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Portrait of Henrik Smith. Photo.

Henrik Smith


Portrait of Henrik Smith. Photo.

A trophic cascade causes unexpected ecological interactions across the aquatic–terrestrial interface under extreme weather


  • Björn K. Klatt
  • Bethany Pudifoot
  • Pablo Urrutia-Cordero
  • Henrik G. Smith
  • Christian M. Alsterberg

Summary, in English

Trophic cascades in the aquatic environment constitute important mechanisms for improving water quality. However, how the presence or non-presence of these trophic cascades may affect interactions across the aquatic–terrestrial interface remains poorly investigated. Pollinators such as bees may be especially vulnerable to changes in water resource quality induced by trophic cascades. Understanding how aquatic trophic cascades affect bees and pollination becomes even more pressing under ongoing climate change due to increased physiological demands for water under extreme weather events. In a novel field experiment combining terrestrial and aquatic mesocosms, we aimed to test how changes in water quality induced by an aquatic trophic cascade affected foraging and growth of bumblebee colonies as well as foraging of solitary bees. While we expected fish predation to reduce top–down control of zooplankton on phytoplankton and thereby, indirectly, induce increased growth of toxic cyanobacteria, we instead found the trophic cascade to induce the formation of algal surface mats that bumblebees used to access water under a severe heat wave and drought. This access to water was associated with higher bumblebee colony reproductive success, growth and weight compared to control colonies with no trophic cascade induced (and hence no algal surface mats). We also found marginal but non-significant effects on oilseed rape yield, but surprisingly with higher yields in the control treatment where bumblebees could not access water. Our results provide new insights on how aquatic trophic cascades can lead to unpredicted ecological interactions across the aquatic–terrestrial interface facilitated by climate change. Our study highlights the importance of water for the fitness of terrestrial ecosystem service providers under altered environmental conditions.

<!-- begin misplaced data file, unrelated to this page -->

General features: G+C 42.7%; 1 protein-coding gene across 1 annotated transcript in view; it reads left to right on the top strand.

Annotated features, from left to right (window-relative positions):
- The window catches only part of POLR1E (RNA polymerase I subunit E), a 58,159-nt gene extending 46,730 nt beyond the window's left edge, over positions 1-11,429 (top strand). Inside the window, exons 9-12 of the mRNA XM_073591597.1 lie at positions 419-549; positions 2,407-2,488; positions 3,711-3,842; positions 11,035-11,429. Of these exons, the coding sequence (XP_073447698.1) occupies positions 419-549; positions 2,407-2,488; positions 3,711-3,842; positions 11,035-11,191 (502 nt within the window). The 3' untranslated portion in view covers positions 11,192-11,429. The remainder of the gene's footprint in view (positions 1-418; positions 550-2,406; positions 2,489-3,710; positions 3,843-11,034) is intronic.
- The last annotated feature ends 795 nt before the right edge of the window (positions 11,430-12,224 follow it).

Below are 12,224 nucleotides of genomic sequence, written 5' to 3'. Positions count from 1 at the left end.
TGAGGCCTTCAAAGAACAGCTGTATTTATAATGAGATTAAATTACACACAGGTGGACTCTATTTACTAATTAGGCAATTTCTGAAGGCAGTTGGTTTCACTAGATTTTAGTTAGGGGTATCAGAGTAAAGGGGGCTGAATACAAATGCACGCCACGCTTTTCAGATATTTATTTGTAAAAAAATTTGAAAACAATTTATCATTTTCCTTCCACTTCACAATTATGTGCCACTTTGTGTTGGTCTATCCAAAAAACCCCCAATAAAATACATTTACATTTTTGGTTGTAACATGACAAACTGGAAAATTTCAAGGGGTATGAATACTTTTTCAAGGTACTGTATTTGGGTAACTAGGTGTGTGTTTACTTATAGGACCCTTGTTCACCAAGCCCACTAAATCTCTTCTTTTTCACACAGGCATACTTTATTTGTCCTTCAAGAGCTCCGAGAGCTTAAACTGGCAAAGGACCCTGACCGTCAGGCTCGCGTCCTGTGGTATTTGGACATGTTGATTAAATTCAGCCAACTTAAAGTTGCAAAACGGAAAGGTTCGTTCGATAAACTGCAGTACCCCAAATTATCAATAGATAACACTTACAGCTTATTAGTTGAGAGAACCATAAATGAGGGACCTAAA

• BECC: Biodiversity and Ecosystem services in a Changing Climate
  • Department of Biology

Publishing year










Document type

Journal article




  • Environmental Sciences


  • algae
  • aquatic–terrestrial interactions
  • bees' access to water
  • climate change
  • extreme weather
  • trophic cascade




  • ISSN: 0030-1299